Skip to Main Content

We have a new app!

Take the Access library with you wherever you go—easy access to books, videos, images, podcasts, personalized features, and more.

Download the Access App here: iOS and Android. Learn more here!


Asthma is a chronic inflammatory disease of the airways characterized by persistent variable symptoms that include shortness of breath, cough, and wheezing.1 It is the most common chronic lung disease and one of the most prevalent diseases in the United States, affecting more than 20 million adults and 7 million children.2 Attempts to elucidate the cellular and molecular effector pathways that contribute to asthma have led to the realization that it is a protean disease driven by many cell types and mechanisms. This degree of mechanistic variation explains the numerous clinical phenotypes that are now recognized, as well as differences in response to treatment with inhaled therapies and the targeted biologic treatments that have entered the clinic over the last decade.

Core to the pathogenesis of asthma is bronchoconstriction and variable airflow obstruction, airway hyperresponsiveness, and chronic airway inflammation.3 It is, however, the complex interplay between these factors that eventually defines the clinical expression of disease in individual patients. Here, a close examination of the cellular and molecular mediators involved in each of these components will be presented to allow for a more comprehensive understanding of this complex disease.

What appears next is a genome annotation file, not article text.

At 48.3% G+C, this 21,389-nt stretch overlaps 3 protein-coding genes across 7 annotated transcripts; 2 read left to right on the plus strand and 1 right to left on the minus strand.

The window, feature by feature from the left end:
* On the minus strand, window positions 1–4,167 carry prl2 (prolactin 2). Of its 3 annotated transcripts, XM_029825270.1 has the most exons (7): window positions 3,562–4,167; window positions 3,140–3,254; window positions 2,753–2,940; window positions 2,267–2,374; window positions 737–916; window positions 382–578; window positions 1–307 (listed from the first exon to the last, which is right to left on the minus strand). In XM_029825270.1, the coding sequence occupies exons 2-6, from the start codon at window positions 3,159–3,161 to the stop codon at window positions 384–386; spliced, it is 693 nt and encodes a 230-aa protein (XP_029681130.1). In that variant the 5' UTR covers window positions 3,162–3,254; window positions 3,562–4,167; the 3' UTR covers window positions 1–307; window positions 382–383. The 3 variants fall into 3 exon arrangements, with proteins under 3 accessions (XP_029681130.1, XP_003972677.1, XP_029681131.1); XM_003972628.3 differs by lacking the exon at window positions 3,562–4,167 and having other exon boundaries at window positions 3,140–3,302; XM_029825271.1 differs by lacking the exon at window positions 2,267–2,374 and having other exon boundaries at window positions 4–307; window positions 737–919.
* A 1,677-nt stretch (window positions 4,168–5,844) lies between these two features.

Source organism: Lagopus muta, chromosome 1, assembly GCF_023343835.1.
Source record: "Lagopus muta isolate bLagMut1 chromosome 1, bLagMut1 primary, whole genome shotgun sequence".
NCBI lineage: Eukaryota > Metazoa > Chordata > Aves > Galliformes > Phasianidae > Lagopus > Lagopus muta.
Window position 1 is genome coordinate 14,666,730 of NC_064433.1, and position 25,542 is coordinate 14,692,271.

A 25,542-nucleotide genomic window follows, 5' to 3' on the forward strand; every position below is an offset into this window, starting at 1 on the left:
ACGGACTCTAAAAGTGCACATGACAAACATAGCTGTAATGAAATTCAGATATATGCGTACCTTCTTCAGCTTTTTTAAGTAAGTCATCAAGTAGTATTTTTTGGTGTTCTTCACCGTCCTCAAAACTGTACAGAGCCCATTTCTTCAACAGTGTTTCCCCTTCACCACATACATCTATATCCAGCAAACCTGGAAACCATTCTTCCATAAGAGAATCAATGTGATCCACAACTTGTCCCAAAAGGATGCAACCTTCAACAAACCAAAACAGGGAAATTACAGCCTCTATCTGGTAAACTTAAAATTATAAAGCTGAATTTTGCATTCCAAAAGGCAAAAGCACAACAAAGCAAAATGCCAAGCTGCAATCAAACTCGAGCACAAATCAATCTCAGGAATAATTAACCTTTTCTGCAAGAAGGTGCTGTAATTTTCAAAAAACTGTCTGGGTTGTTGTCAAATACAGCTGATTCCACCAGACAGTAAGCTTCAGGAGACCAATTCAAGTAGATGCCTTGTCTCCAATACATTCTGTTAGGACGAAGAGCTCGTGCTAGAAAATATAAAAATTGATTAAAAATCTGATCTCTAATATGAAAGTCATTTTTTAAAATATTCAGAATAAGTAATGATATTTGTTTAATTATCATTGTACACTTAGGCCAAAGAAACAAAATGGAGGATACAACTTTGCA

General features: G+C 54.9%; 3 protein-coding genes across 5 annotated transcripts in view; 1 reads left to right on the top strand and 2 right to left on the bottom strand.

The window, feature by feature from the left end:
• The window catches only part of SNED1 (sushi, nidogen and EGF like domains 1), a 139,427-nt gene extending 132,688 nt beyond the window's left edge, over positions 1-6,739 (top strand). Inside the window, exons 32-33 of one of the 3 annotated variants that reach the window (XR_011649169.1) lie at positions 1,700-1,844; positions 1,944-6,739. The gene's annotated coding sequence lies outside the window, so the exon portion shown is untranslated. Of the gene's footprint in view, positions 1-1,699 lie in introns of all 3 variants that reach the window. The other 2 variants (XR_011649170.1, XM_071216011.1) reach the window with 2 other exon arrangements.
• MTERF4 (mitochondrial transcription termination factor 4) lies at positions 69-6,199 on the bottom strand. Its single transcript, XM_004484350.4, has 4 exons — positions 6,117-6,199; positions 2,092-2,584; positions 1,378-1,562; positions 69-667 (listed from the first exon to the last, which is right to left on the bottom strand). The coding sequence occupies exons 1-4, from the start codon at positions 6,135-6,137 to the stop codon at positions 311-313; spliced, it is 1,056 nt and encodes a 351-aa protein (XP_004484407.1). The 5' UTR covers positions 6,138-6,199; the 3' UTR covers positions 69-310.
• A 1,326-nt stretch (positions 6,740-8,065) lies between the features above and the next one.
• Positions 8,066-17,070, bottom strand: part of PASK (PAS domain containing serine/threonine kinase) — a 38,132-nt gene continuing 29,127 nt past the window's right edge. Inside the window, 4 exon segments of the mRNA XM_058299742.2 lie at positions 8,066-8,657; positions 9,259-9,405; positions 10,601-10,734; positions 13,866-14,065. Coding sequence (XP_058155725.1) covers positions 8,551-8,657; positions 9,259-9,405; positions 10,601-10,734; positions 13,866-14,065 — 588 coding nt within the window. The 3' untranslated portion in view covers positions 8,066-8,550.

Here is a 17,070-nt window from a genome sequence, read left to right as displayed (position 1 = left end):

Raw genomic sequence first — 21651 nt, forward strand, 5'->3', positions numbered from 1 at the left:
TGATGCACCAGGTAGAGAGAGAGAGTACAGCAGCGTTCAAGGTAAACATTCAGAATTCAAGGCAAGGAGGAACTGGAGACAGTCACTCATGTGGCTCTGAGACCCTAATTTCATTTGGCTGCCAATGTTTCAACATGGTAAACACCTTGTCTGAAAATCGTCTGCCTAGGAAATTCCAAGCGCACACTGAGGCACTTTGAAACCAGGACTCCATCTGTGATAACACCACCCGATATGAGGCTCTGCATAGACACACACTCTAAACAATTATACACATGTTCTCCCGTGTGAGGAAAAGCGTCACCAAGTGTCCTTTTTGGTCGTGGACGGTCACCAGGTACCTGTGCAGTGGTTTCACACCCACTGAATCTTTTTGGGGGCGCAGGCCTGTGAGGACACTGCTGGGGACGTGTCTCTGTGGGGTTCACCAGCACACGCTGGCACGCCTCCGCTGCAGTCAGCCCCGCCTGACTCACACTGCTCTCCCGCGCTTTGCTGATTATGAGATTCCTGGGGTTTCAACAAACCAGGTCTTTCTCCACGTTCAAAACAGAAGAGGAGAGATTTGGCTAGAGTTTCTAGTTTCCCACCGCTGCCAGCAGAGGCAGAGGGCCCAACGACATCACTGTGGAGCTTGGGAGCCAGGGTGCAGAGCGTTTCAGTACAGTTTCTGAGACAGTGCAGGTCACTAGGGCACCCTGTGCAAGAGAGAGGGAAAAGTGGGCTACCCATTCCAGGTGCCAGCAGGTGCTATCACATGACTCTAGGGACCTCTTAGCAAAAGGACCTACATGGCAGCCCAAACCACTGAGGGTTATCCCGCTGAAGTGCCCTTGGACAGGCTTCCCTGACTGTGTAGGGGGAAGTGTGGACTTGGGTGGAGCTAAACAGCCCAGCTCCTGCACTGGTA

The inflammatory response in the airways of patients with asthma is complex, heterogenous, and evolves over time, but the prototypical events seen in most patients with asthma (65%–80%) are type 2 (T2) inflammatory responses (Fig. 43-1). T2 inflammation is currently thought of as being driven by both innate and adaptive mechanisms to varying degrees in each individual with asthma, which explains much of the heterogeneity in clinical presentation, biomarkers, and treatment response. The most well-understood T2 pathway is the allergic inflammatory response that is, largely, an adaptive immune response to initial and subsequent exposures to inhaled allergens. While the key cellular and molecular mediators will be described in greater detail later in the chapter, we now describe the evolution of the allergic response. This is the foundation upon which other concepts have been constructed and illustrates the basis for chronic variable changes that occur in the airway in asthma and in the clinical expression of disease.

Figure 43-1

Inflammatory pathways in asthma. The T2 inflammatory pathway with contributions from the adaptive and innate immune response leads to production of T2 cytokines IL-4, IL-5, and IL-13. The non-T2 pathway with activation of TH1 and TH17 cells leads to neutrophil activation. Both inflammatory pathways can lead to asthma symptoms and airway remodeling. TSLP is the target of tezepelumab; IL-5 is the target of reslizumab and mepolizumab; IgE is the target of omalizumab; CRTH2/PGD2 is the target of fevipiprant; IL-4Rα is the target of dupilumab; IL5R is the target of benralizumab. FTH, follicular T helper; ILC2, innate lymphoid cell 2; NKT, natural killer cell; TCR, T cell receptor; TSLP, thymic stromal lymphopoietin; TSLPR, TSKP receptor.

Pop-up div Successfully Displayed

This div only appears when the trigger link is hovered over. Otherwise it is hidden from view.